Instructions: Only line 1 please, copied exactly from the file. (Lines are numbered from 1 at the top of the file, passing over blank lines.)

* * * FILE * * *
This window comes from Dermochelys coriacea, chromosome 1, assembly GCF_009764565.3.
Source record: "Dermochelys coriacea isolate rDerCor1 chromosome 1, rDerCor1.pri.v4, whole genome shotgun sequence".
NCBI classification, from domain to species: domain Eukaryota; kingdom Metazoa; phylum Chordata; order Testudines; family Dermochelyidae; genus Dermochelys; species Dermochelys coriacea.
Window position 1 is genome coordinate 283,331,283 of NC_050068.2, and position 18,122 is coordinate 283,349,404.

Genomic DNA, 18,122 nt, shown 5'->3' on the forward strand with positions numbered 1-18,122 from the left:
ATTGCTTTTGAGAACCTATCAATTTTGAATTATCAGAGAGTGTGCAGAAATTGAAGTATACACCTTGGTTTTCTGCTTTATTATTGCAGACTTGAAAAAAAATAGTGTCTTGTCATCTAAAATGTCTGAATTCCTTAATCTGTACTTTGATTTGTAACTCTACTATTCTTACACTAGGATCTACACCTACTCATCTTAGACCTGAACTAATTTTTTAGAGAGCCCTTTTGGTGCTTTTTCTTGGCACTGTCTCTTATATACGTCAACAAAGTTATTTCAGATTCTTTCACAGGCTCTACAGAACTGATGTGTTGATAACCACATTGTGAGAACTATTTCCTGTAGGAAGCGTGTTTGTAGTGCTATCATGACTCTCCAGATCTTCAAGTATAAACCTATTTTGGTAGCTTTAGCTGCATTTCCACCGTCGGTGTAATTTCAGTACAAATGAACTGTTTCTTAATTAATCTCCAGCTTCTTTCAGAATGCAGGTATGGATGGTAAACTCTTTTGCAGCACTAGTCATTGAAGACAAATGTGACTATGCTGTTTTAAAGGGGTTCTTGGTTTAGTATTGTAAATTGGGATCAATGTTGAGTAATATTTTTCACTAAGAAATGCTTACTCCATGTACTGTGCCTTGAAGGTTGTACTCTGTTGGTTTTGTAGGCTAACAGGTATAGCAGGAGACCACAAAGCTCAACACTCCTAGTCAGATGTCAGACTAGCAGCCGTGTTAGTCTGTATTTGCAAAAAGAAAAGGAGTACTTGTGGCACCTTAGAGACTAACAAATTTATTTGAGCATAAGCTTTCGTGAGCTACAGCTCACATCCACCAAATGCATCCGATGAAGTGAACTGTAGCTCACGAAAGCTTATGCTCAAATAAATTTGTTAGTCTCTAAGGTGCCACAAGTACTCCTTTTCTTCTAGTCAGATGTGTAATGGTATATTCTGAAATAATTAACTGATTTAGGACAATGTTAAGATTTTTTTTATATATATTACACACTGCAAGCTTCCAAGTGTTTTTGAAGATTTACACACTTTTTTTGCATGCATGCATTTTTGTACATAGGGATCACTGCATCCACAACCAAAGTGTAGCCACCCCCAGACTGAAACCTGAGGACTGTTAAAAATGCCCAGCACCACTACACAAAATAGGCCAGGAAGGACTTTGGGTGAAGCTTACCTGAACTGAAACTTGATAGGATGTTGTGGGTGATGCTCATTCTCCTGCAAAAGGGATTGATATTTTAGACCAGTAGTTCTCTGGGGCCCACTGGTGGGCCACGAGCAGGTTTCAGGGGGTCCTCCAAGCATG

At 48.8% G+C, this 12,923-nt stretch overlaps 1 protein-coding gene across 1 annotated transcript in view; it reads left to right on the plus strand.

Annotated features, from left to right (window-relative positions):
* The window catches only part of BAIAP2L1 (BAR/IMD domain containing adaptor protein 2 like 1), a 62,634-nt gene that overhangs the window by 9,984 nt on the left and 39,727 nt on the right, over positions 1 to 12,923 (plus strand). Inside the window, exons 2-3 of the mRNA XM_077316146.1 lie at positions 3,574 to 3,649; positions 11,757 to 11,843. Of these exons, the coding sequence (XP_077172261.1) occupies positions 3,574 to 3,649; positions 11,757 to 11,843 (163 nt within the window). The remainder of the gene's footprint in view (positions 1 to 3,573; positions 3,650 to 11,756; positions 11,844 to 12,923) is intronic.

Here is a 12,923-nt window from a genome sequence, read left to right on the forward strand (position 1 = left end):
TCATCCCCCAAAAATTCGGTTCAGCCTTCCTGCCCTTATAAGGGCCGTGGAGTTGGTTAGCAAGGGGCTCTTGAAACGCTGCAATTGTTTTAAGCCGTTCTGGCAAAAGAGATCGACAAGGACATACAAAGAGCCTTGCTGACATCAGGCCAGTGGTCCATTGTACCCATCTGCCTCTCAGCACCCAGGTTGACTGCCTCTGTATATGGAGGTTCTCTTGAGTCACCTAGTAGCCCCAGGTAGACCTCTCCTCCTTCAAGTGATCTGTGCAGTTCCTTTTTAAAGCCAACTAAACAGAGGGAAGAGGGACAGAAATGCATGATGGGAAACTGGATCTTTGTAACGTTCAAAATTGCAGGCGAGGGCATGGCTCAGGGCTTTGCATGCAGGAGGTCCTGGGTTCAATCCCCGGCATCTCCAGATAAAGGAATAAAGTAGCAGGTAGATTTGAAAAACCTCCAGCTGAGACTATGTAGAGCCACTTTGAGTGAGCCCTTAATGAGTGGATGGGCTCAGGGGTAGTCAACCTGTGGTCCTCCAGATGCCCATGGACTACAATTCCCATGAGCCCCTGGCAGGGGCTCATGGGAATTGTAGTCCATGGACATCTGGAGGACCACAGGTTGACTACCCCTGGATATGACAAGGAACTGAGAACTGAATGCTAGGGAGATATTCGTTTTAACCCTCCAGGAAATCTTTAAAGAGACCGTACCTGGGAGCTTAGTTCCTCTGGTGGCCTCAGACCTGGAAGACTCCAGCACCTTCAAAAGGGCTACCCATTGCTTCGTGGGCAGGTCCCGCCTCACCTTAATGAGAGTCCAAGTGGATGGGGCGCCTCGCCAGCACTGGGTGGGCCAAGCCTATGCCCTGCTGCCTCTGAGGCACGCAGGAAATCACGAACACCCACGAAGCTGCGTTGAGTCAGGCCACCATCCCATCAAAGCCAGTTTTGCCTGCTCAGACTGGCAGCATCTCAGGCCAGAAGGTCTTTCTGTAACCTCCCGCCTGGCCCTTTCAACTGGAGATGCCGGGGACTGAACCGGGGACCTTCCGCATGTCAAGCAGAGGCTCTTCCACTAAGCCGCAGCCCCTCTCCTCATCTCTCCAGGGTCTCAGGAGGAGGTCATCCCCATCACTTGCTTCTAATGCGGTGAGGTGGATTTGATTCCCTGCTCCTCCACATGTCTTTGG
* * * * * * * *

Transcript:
This window comes from Dermochelys coriacea, chromosome 1, assembly GCF_009764565.3.